Good Intentions

Updated: Sep 20 2003, 05:30am hrs
The Securities and Exchange Board of India is legitimately worried about the furious and often indiscriminate rise in stock prices. It is also correct in attempting to prevent companies from manipulating public sentiment by planting favourable news reports about new orders, collaborations, export deals and/or plans to increase prices. But when SEBI asks steel companies to inform the regulator before increasing their prices, one wonders if it is going too far. It is indeed true that steel stocks have seen a huge upward movement and probably a great deal of manipulation as well. One also expects that a regulatory decision pertaining to companies in one industry segment ought to be extendable to companies in other segments in similar circumstances. For instance, pharma and auto ancillary stocks have also seen a great deal of volatility and speculation. Ought these companies report their price hike plans to the regulator before making public announcements What about bank stocks Should they be asked to inform the regulator before changing deposit and lending rates Clearly, SEBIs order is absurd and unworkable. Worse, such demands will only encourage the better companies to delist from stock exchanges and go private. Thats because such reporting requirements dont distinguish between the shady industrialists who align themselves with market operators and those who follow good governance practices. SEBI should instead focus on those who release and disseminate false information, including, if necessary, the media.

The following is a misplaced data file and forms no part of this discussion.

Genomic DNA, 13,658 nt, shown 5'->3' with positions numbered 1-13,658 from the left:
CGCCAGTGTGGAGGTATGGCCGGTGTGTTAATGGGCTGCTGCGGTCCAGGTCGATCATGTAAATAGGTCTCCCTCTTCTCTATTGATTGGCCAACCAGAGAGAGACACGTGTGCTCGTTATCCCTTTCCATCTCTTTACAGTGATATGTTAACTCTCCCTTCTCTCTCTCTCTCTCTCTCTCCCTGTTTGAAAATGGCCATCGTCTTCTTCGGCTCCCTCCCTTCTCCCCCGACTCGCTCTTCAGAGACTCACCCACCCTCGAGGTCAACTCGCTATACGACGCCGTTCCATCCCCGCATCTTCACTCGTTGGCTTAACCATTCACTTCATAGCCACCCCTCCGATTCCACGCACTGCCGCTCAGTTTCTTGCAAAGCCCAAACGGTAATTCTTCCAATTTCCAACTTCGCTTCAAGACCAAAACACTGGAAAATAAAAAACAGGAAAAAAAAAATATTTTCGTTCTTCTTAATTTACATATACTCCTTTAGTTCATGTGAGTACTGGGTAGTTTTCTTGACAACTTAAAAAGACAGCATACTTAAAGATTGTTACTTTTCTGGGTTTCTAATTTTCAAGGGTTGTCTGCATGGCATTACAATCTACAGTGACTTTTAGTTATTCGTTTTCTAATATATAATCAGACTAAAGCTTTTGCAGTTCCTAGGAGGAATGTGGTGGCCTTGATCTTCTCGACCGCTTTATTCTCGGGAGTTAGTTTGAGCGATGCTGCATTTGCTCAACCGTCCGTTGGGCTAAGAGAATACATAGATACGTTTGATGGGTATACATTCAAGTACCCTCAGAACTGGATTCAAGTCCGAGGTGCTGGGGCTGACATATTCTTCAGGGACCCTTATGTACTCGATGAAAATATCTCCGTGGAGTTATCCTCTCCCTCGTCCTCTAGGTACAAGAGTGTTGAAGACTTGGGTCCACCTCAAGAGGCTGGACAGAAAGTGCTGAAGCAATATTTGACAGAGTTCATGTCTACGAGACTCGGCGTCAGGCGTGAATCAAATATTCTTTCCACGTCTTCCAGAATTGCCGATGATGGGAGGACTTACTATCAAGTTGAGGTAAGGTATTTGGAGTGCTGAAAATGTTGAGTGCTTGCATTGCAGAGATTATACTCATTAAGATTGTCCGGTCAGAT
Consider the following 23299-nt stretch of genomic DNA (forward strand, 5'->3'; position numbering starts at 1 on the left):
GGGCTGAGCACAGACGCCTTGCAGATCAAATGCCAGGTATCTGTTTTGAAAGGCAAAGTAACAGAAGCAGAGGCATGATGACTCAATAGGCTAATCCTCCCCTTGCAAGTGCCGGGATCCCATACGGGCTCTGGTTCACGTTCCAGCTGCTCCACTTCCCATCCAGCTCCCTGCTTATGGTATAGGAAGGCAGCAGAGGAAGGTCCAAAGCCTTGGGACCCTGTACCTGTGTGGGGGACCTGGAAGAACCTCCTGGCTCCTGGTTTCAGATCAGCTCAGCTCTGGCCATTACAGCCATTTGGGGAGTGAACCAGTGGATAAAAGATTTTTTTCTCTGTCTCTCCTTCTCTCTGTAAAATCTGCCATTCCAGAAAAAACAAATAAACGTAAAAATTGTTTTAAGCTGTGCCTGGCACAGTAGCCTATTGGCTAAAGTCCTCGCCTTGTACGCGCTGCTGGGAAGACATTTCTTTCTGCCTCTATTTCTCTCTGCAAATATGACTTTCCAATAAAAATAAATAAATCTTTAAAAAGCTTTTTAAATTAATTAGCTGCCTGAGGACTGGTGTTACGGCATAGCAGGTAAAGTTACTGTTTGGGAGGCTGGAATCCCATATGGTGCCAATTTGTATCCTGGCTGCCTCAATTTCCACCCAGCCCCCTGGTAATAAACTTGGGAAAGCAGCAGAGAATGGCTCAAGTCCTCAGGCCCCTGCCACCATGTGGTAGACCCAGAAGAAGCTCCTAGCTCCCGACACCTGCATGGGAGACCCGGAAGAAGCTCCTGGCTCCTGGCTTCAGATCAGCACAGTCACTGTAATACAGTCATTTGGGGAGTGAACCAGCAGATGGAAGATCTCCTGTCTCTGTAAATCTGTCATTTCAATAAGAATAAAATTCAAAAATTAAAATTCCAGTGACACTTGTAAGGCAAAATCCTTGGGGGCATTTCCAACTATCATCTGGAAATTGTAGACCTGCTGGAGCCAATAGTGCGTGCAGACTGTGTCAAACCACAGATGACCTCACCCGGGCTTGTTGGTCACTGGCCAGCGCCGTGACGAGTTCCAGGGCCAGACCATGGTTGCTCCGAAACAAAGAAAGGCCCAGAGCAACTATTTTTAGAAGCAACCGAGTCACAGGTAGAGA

Another order of a similar nature is SEBIs decision to ask stock exchanges to shift 200 scrips from the rolling settlement to the trade-for-trade (T-for-T) segment. This means that brokers have to settle trades in these scrips themselves and they would not be provided clearing facilities by the exchange. The exchange will only monitor the settlement and brokers are expected to report the trades immediately. Absurdly enough, the National Stock Exchange did not provide clearing facilities to the T-for-T segment, although the Bombay Stock Exchange did so. Sources connected with the decision say that the total turnover in these scrips was under Rs 10 crore and the regulators intention was to prevent manipulation in these low priced, illiquid scrips by discouraging trading in them. However, because of the lack of clarity in conveying its intentions, the order led to chaos when investors traded in scrips. Panicky brokers were forced to track down buyers and sellers around the country to ensure delivery and payments as applicable. In the process, many of them spent more money on long distance calls than the brokerage they earned. The NSE has now introduced clearing facilities to the trade-to-trade segment from September 16. But ill-planned actions such as these cause turmoil in the markets, which SEBI would do well to avoid.